Observe the playback time for an asset in order to update the player's state.
You’ll commonly want to observe an asset's playback time as it progresses so you can update the playback position or otherwise synchronize the state of your user interface. Although key-value observing (KVO) works well for general state observations, it's not the right choice for observing player timing because it’s not well suited for observing continuous state changes. Instead,
AVPlayer provides two different ways for you to observe player time changes: periodic observations and boundary observations.
Observe Periodic Timing
You can observe time ticking by at some regular, periodic interval. If you’re building a custom player, the most common use case for periodic observation is to update the time display in your user interface.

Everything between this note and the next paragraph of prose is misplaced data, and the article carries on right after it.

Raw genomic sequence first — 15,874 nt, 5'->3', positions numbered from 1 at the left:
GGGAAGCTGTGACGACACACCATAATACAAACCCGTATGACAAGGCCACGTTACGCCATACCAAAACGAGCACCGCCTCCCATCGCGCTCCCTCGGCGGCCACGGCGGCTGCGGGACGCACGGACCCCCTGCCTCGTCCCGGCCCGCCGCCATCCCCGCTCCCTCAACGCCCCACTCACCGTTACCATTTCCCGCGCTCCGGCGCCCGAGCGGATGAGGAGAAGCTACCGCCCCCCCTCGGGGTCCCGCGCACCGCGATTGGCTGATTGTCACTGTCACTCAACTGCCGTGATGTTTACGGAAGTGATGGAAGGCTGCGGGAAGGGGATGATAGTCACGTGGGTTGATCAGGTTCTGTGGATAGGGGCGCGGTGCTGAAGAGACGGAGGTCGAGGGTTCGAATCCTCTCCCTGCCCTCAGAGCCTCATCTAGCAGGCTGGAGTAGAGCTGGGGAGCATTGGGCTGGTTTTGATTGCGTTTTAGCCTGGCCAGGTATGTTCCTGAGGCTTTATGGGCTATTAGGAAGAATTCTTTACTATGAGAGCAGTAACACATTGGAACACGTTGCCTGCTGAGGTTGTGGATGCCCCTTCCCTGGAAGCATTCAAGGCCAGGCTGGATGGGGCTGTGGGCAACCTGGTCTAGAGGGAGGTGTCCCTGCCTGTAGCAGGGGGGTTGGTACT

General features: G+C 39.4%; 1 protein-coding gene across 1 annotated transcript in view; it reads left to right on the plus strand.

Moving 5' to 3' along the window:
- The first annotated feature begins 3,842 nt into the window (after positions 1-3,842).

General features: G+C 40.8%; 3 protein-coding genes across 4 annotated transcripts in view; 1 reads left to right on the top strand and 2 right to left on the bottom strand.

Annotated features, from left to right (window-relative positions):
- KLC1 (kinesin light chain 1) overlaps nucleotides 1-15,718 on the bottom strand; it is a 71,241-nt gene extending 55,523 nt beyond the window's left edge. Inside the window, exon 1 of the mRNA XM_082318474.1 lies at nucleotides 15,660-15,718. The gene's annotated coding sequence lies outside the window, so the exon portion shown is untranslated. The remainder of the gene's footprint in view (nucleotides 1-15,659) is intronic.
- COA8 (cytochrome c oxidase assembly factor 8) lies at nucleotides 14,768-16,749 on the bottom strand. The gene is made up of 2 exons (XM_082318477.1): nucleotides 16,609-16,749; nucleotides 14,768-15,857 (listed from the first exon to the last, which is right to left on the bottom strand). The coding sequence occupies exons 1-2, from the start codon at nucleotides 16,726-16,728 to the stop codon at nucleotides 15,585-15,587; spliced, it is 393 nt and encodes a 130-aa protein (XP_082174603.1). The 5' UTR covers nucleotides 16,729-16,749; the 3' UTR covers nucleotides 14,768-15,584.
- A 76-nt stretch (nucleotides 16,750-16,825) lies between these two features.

To observe periodic timing, use the player’s
add method. This method takes a CMTime value representing the time interval, a serial dispatch queue, and a callback block to be invoked at the specified time interval. The following example shows how to set up a block to be called every half-second during normal playback:
Observe Boundary Timing
The other way you can observe time is by boundary. You define various points of interest within the media’s timeline, and the framework calls you back as those times are traversed during normal playback. Boundary observations are used less frequently than periodic observations, but can still prove useful in certain situations. For instance, you might use boundary observations if you're presenting a video with no playback controls and want to synchronize elements of the display or present supplemental content as those times are traversed.
To observe boundary times, use the player’s
add method. This method takes an array of
NSValue objects wrapping the
CMTime values that define your boundary times, a serial dispatch queue, and a callback block. The following example shows how to define boundary times for each quarter of playback: